PRINCE RONNIE LOVE
BACK 2 LOVE
by Rojene Bailey
The first track on the BCD (blues compact disc) opens by telling the story of a man that’s been in love. If you cannot identify with this song relating to at least one past relationship, then something is wrong. Prince Ronnie does an excellent job of setting up the BCD with what’s to come with “Daylight With A Flashlight.” “My Love Bone” is sure to thrill you, letting all men know that love at first sight is a reality. It does not in no way remind you of Johnnie Taylor’s “Love Bones.” It’s quite the opposite and much more “bluesy.” Don’t let the title fool you.
Not every track is great, as in any CD distrubuted today. But 80 percent of the tracks are really good. His style is that of a R & B singer laced heavily with good old blues. And he was not afraid to identify with problems so many of us have today, as in a any good blues song.
“Everytime I Turn Around” is for all of us who have family members or friends that want to take advantage of one’s success. Always wanting to borrow money. Listen to this song and Prince Ronnie will tell you exactly to handle the situation in a thoughtful, psychological manner. Great touch to the BCD.
Roy Roberts is the producer, writer and guitarist on the track list. The brilliant guitar work reminds me of a crosss between a virtuoso and an amateur; meaning it’s a great piece of work, with the scratching out of the blues that’s gritty, but good. Sort of like back in the day. But I must say and being honest here, the horns and the timing on a couple of the cuts are a little off. But I don’t hold that against them because the rest of the BCD more than makes up for it.
All and all, I give Prince Ronnie Love and “Back 2 Love” four (4) blues notes out of five. It’s on CDS Records and has only been out for a few months. And as usual, you can hear cuts from Prince Ronnie’s BCD on BluesTime In The City with me, R-R-Rojene Bailey every weekend. Click the tune in tab on this page to find the stations and times, or use the “Tune-In Radio App” and put “BluesTime” in the search window.
BOBBY BLUE BLAND
JANUARY 27, 1930-JUNE 16, 2013
How fortunate can one person be to have been in the presence of a great artist like Bobby Blue Bland. A lifetime fan, I was fortunate enough to play his music on my radio program, and to have actually sat down and talked with him. I’m a very fortunate and lucky man.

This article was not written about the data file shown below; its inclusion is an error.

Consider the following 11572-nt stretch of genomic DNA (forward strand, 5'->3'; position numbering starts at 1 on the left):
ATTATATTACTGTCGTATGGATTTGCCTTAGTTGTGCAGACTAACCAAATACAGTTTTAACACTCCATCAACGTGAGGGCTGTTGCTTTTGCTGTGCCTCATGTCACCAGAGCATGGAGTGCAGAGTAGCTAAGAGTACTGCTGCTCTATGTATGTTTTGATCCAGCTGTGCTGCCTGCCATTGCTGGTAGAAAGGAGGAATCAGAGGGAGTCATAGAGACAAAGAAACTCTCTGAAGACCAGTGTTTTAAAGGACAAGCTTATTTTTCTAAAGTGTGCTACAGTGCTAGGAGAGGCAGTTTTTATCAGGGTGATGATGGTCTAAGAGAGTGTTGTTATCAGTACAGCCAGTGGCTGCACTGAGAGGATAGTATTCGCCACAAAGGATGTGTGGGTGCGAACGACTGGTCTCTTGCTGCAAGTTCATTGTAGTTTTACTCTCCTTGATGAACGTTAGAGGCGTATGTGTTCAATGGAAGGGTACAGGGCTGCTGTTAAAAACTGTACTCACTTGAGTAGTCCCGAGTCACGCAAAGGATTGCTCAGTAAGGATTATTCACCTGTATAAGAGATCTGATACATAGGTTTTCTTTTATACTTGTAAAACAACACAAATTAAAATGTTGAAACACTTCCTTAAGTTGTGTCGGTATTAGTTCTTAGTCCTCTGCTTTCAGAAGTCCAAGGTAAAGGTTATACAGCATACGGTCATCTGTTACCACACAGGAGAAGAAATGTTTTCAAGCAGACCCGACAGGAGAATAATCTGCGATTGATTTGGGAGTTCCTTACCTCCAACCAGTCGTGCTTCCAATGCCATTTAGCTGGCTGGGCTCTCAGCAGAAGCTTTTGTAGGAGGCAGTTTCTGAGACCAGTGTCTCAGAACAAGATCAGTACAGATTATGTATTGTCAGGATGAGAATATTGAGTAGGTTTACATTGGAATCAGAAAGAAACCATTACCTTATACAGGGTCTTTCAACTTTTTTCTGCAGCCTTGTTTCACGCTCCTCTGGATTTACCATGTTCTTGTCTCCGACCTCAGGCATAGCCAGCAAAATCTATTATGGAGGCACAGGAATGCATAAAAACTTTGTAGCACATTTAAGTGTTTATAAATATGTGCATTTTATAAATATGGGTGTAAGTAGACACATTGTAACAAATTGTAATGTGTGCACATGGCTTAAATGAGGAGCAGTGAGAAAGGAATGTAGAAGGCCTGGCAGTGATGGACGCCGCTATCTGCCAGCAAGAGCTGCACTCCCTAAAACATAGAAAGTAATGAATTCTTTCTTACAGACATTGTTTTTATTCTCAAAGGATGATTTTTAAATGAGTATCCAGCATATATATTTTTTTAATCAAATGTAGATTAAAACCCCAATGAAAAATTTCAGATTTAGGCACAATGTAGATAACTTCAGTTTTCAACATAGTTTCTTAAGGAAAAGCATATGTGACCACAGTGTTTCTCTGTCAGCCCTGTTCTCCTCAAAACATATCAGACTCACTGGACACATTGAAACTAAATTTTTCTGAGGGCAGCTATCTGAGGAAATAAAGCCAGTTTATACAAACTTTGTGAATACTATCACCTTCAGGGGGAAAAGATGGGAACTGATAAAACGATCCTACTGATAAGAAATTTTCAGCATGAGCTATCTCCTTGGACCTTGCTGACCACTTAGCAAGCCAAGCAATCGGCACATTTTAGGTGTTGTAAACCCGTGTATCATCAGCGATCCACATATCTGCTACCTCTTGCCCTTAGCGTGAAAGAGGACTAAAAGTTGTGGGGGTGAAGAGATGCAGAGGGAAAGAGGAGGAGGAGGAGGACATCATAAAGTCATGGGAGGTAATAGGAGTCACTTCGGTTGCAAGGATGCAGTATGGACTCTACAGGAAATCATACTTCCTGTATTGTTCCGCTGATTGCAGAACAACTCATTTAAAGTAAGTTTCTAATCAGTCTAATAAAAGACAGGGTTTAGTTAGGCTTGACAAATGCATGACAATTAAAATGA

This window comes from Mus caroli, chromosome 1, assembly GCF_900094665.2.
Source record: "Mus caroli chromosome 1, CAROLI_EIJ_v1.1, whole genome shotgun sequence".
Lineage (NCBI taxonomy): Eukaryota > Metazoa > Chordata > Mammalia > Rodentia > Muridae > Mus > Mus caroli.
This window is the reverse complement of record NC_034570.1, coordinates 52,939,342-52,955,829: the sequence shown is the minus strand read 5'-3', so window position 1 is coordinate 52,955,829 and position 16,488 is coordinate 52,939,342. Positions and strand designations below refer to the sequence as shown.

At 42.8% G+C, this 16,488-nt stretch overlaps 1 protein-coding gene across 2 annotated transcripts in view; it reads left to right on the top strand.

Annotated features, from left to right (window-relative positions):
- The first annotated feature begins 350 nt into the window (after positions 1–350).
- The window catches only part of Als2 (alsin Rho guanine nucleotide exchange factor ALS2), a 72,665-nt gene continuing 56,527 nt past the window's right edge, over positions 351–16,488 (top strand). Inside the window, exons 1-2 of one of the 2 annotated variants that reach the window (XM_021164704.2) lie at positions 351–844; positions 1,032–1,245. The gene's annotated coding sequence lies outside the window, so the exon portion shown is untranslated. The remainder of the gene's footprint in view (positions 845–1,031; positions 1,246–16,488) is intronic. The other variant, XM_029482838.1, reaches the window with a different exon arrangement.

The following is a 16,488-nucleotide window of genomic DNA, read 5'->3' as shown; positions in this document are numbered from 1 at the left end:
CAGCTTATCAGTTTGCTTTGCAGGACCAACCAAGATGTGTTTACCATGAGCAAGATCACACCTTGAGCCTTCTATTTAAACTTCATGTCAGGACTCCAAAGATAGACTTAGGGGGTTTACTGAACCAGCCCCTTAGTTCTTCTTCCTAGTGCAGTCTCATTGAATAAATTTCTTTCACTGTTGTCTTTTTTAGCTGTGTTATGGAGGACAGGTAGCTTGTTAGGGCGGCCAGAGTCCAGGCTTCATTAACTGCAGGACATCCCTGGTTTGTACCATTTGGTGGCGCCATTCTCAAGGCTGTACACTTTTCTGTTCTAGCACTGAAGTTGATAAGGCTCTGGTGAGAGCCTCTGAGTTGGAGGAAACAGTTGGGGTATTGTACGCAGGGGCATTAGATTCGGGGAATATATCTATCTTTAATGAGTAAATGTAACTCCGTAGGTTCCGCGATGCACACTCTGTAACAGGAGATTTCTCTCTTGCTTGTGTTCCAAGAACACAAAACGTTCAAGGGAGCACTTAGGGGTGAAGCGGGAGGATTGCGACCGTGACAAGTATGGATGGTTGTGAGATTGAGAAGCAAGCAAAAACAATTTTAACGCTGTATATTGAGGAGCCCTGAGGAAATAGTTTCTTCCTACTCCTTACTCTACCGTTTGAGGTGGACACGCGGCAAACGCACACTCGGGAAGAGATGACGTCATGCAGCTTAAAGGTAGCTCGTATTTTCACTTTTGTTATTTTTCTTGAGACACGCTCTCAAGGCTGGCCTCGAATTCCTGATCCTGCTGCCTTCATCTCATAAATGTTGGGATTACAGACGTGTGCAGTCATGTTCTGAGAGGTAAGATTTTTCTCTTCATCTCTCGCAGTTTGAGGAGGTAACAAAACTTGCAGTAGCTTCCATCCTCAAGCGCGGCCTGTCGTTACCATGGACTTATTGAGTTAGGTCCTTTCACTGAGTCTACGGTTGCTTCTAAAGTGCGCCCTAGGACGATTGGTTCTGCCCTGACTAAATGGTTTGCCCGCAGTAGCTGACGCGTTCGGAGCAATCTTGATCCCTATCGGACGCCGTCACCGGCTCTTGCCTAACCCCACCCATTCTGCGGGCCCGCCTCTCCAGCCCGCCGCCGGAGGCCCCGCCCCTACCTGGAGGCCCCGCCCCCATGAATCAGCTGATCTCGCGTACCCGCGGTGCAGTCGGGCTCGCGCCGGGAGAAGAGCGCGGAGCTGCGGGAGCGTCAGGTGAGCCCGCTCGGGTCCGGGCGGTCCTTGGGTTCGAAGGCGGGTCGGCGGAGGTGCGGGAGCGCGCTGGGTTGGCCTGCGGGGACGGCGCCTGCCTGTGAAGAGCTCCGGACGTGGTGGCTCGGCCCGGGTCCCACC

Mr. Bland passed on Sunday, June 16th at his home in Memphis Tennessee. A member of the blues community, seemingly forever, he entertained us with his incredible number of hits year after year after year.
He was born in January of 1930 in Rosemark Tennessee as Robert Calvin Brooks, then he became Robert Calvin Bland, but known to the world as Bobby Blue Bland. Bobby was a Blues and Soul icon that entertained the world with his precious style of singing. One thing everyone could say about Bobby and one thing that everybody knows, when Bobby sang, you knew immediately it was him. Nobody had that voice, that tone, that style, that distinction, nobody had THAT but him.
Bobby was honored by The Jus Blues Music Foundation with an Award that was named in his honor in August of 2011. He was inducted into the Rock and Roll Hall of Fame in 1992: He received the Recording Academy’s “Lifetime Achievement” Grammy in 1997: In 1998, he received the Blues Foundations’ “Lifetime Achievement Award, and there were many other honors and awards including the Tennessee Governors Arts Award in April of this year. All of this from very humble beginnings going back to parking cars on Beale Street in Memphis Tennessee in the late 40’s, to singing in a group called The Beale Streeters with BB King, Johnny Ace, Junior Parker, Roscoe Gordon and Earl Forrest, to serving as a chauffeur and valet for Junior Parker and B.B. King to recording for Modern Records, Chess Records, on to Duke Records, to headlining his shows and to Malaco Records in 1985 where he cut a series of albums that appealed to his people. He had 63 singles on the charts from 1957 to 1985, an incredible feat for a Blues Man. His music has been covered by rock artists and covered some more by rock artists, and even some of his music was sampled by Jay Z. He was admired by young and old alike.
Some of the articles over the past week on Bobby Blue Bland said that “Bobby did not reach the heights that artists such as BB King, Ray Charles and others of that genre reached.” I totally disagree. When you attended a Bobby Blue Bland Concert, and saw the people that he appealed to, he was at the summit. You did not see the same type people at B.B. King’s concerts or the Ray Charles concerts that you saw at Bobby Blue Bland concert. Bobby knew his audience, and some of those writers totally did not understand Bobby Blue Bland or his music.